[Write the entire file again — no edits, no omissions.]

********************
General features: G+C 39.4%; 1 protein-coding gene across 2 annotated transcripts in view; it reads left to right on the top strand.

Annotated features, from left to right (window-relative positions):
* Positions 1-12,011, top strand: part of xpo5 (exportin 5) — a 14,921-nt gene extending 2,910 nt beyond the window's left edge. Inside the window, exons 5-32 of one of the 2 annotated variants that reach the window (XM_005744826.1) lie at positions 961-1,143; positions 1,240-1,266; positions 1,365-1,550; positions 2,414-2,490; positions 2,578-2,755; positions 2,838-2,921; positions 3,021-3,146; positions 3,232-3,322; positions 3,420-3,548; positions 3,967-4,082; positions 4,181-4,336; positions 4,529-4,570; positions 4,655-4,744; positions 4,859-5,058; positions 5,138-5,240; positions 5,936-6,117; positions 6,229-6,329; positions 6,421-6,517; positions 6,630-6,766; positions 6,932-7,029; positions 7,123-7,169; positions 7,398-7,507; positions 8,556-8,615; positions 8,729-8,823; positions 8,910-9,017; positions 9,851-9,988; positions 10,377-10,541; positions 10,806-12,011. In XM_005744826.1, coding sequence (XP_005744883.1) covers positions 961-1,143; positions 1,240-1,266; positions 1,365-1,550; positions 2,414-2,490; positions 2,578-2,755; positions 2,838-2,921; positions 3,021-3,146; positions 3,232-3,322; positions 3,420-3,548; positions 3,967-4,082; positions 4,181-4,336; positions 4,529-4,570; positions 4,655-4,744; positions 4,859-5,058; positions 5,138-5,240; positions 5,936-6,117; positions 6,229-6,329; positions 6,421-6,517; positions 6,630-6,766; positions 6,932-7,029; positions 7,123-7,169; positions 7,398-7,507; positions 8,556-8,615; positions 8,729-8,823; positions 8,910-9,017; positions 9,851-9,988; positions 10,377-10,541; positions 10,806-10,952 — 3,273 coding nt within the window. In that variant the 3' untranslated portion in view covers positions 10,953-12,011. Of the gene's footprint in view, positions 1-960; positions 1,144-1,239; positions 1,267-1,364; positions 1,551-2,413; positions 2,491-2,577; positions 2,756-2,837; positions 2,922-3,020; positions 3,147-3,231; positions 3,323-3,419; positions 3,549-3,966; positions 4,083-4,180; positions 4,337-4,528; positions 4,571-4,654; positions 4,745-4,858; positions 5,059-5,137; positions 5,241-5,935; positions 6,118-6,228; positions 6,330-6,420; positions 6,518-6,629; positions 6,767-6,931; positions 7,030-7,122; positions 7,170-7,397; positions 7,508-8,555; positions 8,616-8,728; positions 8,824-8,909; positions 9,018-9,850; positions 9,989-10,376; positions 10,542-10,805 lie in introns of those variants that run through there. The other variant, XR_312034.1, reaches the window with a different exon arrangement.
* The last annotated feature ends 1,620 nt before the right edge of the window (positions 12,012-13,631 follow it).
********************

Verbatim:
General features: G+C 39.4%; 1 protein-coding gene across 2 annotated transcripts in view; it reads left to right on the top strand.

Annotated features, from left to right (window-relative positions):
* Positions 1-12,011, top strand: part of xpo5 (exportin 5) — a 14,921-nt gene extending 2,910 nt beyond the window's left edge. Inside the window, exons 5-32 of one of the 2 annotated variants that reach the window (XM_005744826.1) lie at positions 961-1,143; positions 1,240-1,266; positions 1,365-1,550; positions 2,414-2,490; positions 2,578-2,755; positions 2,838-2,921; positions 3,021-3,146; positions 3,232-3,322; positions 3,420-3,548; positions 3,967-4,082; positions 4,181-4,336; positions 4,529-4,570; positions 4,655-4,744; positions 4,859-5,058; positions 5,138-5,240; positions 5,936-6,117; positions 6,229-6,329; positions 6,421-6,517; positions 6,630-6,766; positions 6,932-7,029; positions 7,123-7,169; positions 7,398-7,507; positions 8,556-8,615; positions 8,729-8,823; positions 8,910-9,017; positions 9,851-9,988; positions 10,377-10,541; positions 10,806-12,011. In XM_005744826.1, coding sequence (XP_005744883.1) covers positions 961-1,143; positions 1,240-1,266; positions 1,365-1,550; positions 2,414-2,490; positions 2,578-2,755; positions 2,838-2,921; positions 3,021-3,146; positions 3,232-3,322; positions 3,420-3,548; positions 3,967-4,082; positions 4,181-4,336; positions 4,529-4,570; positions 4,655-4,744; positions 4,859-5,058; positions 5,138-5,240; positions 5,936-6,117; positions 6,229-6,329; positions 6,421-6,517; positions 6,630-6,766; positions 6,932-7,029; positions 7,123-7,169; positions 7,398-7,507; positions 8,556-8,615; positions 8,729-8,823; positions 8,910-9,017; positions 9,851-9,988; positions 10,377-10,541; positions 10,806-10,952 — 3,273 coding nt within the window. In that variant the 3' untranslated portion in view covers positions 10,953-12,011. Of the gene's footprint in view, positions 1-960; positions 1,144-1,239; positions 1,267-1,364; positions 1,551-2,413; positions 2,491-2,577; positions 2,756-2,837; positions 2,922-3,020; positions 3,147-3,231; positions 3,323-3,419; positions 3,549-3,966; positions 4,083-4,180; positions 4,337-4,528; positions 4,571-4,654; positions 4,745-4,858; positions 5,059-5,137; positions 5,241-5,935; positions 6,118-6,228; positions 6,330-6,420; positions 6,518-6,629; positions 6,767-6,931; positions 7,030-7,122; positions 7,170-7,397; positions 7,508-8,555; positions 8,616-8,728; positions 8,824-8,909; positions 9,018-9,850; positions 9,989-10,376; positions 10,542-10,805 lie in introns of those variants that run through there. The other variant, XR_312034.1, reaches the window with a different exon arrangement.
* The last annotated feature ends 1,620 nt before the right edge of the window (positions 12,012-13,631 follow it).